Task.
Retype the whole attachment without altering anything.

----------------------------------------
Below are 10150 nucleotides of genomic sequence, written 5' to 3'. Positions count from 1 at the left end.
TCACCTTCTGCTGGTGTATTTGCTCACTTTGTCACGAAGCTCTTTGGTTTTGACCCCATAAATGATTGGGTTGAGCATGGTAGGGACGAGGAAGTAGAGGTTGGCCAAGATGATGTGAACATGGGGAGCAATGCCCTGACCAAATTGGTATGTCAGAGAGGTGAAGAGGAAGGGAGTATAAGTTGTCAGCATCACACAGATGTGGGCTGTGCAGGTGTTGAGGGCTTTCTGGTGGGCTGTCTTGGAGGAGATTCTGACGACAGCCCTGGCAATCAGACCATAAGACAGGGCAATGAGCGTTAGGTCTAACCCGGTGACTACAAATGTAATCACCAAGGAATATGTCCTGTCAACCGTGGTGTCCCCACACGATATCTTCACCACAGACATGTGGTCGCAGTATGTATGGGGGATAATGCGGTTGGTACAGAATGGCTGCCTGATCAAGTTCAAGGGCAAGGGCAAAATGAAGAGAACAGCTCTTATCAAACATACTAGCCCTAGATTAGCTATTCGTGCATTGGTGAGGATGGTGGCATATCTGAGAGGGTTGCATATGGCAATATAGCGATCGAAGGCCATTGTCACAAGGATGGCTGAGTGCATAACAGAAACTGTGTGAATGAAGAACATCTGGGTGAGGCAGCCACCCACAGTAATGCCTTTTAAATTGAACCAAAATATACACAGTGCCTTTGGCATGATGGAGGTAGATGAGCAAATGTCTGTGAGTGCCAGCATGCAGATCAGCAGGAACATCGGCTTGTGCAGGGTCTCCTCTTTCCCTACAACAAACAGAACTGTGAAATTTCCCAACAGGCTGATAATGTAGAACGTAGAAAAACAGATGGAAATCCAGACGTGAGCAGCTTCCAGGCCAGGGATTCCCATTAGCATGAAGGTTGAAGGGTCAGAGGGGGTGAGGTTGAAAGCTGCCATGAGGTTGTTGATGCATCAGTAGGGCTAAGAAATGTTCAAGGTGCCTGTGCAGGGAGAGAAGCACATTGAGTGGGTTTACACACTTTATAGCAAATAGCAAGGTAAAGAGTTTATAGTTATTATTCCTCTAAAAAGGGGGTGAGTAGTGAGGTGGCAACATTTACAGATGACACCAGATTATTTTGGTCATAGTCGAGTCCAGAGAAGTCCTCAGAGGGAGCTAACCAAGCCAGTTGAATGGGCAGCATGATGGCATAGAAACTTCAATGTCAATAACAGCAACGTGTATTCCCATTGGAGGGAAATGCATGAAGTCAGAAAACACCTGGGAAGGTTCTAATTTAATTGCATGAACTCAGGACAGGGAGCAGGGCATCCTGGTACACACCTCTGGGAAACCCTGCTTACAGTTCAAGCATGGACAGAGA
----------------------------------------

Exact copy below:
Below are 10150 nucleotides of genomic sequence, written 5' to 3'. Positions count from 1 at the left end.
TCACCTTCTGCTGGTGTATTTGCTCACTTTGTCACGAAGCTCTTTGGTTTTGACCCCATAAATGATTGGGTTGAGCATGGTAGGGACGAGGAAGTAGAGGTTGGCCAAGATGATGTGAACATGGGGAGCAATGCCCTGACCAAATTGGTATGTCAGAGAGGTGAAGAGGAAGGGAGTATAAGTTGTCAGCATCACACAGATGTGGGCTGTGCAGGTGTTGAGGGCTTTCTGGTGGGCTGTCTTGGAGGAGATTCTGACGACAGCCCTGGCAATCAGACCATAAGACAGGGCAATGAGCGTTAGGTCTAACCCGGTGACTACAAATGTAATCACCAAGGAATATGTCCTGTCAACCGTGGTGTCCCCACACGATATCTTCACCACAGACATGTGGTCGCAGTATGTATGGGGGATAATGCGGTTGGTACAGAATGGCTGCCTGATCAAGTTCAAGGGCAAGGGCAAAATGAAGAGAACAGCTCTTATCAAACATACTAGCCCTAGATTAGCTATTCGTGCATTGGTGAGGATGGTGGCATATCTGAGAGGGTTGCATATGGCAATATAGCGATCGAAGGCCATTGTCACAAGGATGGCTGAGTGCATAACAGAAACTGTGTGAATGAAGAACATCTGGGTGAGGCAGCCACCCACAGTAATGCCTTTTAAATTGAACCAAAATATACACAGTGCCTTTGGCATGATGGAGGTAGATGAGCAAATGTCTGTGAGTGCCAGCATGCAGATCAGCAGGAACATCGGCTTGTGCAGGGTCTCCTCTTTCCCTACAACAAACAGAACTGTGAAATTTCCCAACAGGCTGATAATGTAGAACGTAGAAAAACAGATGGAAATCCAGACGTGAGCAGCTTCCAGGCCAGGGATTCCCATTAGCATGAAGGTTGAAGGGTCAGAGGGGGTGAGGTTGAAAGCTGCCATGAGGTTGTTGATGCATCAGTAGGGCTAAGAAATGTTCAAGGTGCCTGTGCAGGGAGAGAAGCACATTGAGTGGGTTTACACACTTTATAGCAAATAGCAAGGTAAAGAGTTTATAGTTATTATTCCTCTAAAAAGGGGGTGAGTAGTGAGGTGGCAACATTTACAGATGACACCAGATTATTTTGGTCATAGTCGAGTCCAGAGAAGTCCTCAGAGGGAGCTAACCAAGCCAGTTGAATGGGCAGCATGATGGCATAGAAACTTCAATGTCAATAACAGCAACGTGTATTCCCATTGGAGGGAAATGCATGAAGTCAGAAAACACCTGGGAAGGTTCTAATTTAATTGCATGAACTCAGGACAGGGAGCAGGGCATCCTGGTACACACCTCTGGGAAACCCTGCTTACAGTTCAAGCATGGACAGAGA